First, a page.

6. The Philosopher and the Wolf: Lessons from the Wild on Love, Death, and Happiness by Mark Rowlands

  7. I think Plato’s Apology is very accessible, and narratively engaging. Even my least motivated students have a reaction to Socrates.

  8. Nagel’s “What it’s Like to be a Bat”, Simone de Beauvoir’s “The Ethics of Ambiguity,” and Bertrand Russell’s “Political Ideals” (1917) are very accessible. The latter would be valuable now, in a contentious election season. Anything by Mill will be accessible. I hated “Sophie’s World”– found it completely creepy that whoever was writing the letters said “don’t tell your parents”. Way to set kids up for a predator. . .So I am glad she isn’t keen on that one. Camus’ “The Stranger” is often taught in high schools.

  9. I’m of the mind that science is the best intro to philosophy, but then again I’m a naturalist. In my view, anybody who does not like “Cosmos” is unlikely to like good philosophy.

  10. For philosophical fiction, I’d recommend Muriel Barbery’s The Elegance of the Hedgehog (one of the protagonists is a thirteen year old girl and it’s a lovely existential meditation) and if she would like sci fi, then Ursula Le Guin’s work is philosophically rich; I’ve also heard folks say good things about The Life of Pi. Christopher Phillips’ stuff, like Socrates Cafe, is also pretty accessible and gives a good introduction to philosophical thinking. In terms of philosophical works, if she’s at all interested in feminism, I’ll echo the suggestion of bell hooks, Feminism is for Everybody in particular.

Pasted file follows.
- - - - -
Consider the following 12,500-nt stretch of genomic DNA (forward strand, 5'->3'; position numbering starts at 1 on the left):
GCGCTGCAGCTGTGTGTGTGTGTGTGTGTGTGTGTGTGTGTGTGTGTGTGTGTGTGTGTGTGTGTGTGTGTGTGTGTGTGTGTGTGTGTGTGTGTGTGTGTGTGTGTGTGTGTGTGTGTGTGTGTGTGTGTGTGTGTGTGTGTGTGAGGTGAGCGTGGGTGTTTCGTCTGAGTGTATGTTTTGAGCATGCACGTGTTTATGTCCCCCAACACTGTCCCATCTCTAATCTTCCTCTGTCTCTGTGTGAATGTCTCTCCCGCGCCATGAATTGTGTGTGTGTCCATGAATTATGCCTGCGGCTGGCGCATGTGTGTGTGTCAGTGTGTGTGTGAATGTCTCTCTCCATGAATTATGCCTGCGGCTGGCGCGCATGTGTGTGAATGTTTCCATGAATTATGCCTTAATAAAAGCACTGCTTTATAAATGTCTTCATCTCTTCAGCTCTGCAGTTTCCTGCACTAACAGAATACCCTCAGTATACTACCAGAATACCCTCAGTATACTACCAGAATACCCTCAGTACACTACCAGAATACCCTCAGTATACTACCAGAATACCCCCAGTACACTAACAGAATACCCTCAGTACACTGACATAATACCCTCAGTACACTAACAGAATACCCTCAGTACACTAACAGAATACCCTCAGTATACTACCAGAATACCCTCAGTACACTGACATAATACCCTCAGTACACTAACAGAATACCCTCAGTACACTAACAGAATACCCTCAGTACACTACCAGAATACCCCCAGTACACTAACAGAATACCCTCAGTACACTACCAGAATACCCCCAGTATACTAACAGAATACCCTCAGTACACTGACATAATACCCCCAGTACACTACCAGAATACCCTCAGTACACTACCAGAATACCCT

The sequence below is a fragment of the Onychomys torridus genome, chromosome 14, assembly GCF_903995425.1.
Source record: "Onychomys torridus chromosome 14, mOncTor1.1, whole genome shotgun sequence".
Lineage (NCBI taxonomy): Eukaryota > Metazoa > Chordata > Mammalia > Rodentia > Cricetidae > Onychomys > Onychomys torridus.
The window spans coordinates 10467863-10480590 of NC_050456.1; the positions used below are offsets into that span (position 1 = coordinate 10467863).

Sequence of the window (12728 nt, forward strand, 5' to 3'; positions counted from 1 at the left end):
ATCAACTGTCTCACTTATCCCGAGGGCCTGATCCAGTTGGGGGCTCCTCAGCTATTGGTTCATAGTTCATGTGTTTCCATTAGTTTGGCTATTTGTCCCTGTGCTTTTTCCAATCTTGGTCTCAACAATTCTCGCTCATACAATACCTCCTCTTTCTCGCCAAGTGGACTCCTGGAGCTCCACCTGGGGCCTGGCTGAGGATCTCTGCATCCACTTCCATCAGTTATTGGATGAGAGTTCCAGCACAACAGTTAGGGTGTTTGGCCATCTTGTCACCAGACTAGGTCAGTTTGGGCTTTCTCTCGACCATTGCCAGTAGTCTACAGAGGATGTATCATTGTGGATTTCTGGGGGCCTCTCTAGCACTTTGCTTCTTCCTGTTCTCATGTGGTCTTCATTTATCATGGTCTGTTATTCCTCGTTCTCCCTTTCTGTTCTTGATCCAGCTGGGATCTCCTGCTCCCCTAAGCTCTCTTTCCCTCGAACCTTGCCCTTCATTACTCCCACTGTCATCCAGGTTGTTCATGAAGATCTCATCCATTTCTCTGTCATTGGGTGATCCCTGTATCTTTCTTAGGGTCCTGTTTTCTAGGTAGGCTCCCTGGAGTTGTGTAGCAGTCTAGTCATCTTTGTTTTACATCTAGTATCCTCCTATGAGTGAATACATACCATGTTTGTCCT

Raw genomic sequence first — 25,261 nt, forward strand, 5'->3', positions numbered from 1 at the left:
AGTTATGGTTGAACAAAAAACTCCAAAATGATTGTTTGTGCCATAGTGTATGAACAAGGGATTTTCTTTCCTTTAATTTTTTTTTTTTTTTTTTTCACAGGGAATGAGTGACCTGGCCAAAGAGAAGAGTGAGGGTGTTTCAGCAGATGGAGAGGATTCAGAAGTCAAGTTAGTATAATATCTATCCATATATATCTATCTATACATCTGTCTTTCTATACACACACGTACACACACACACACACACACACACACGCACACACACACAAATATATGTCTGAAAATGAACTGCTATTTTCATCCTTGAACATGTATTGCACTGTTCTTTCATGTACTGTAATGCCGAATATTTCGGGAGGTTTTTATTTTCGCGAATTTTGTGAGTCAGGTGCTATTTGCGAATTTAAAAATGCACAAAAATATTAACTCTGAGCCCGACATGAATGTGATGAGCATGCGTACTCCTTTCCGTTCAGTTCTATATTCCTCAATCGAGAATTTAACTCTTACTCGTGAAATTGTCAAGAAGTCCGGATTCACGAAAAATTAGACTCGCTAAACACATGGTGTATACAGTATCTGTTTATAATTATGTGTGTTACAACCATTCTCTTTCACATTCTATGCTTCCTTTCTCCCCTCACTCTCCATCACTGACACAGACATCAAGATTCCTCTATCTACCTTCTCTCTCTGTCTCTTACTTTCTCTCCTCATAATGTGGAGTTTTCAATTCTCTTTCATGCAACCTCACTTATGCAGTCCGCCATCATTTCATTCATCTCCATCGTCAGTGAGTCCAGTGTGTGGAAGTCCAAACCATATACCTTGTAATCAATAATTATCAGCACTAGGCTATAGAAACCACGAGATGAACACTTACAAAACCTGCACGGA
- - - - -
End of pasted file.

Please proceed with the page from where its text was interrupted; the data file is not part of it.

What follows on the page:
11. I recommend a beautifully written new book by Sophia Vasalou, “Wonder: A Grammar.”
    This enquiry into the metaphysics of wonder might segue nicely into other areas of philosophy that may interest her. She’s fortunate to have an aunt-philosopher like you.

    Here’s the back cover; you can decide whether or not it’s a good choice for her:

    “Wonder has been celebrated as the quintessential passion of childhood. From the earliest stages of our intellectual history, it has been acclaimed as the driving force of inquiry and the prime passion of thought. Yet for an emotion acknowledged so widely for the multiple roles it plays in our lives, wonder has led a singularly shadowy existence in recent reflections. Philosophers have largely passed it over in silence; emotion theorists have shunned it as a case that sits awkwardly within their analytical frameworks.
    So what is wonder, and why does it matter? In this book, Sophia Vasalou sketches a “grammar” of wonder that pursues the complexities of wonder as an emotional experience that has carved colorful tracks through our language and our intellectual history, not only in philosophy and science but also in art and religious experience. A richer grammar of wonder and broader window into its past can give us the tools we need for thinking more insightfully about wonder, and for reflecting on the place it should occupy within our emotional lives.”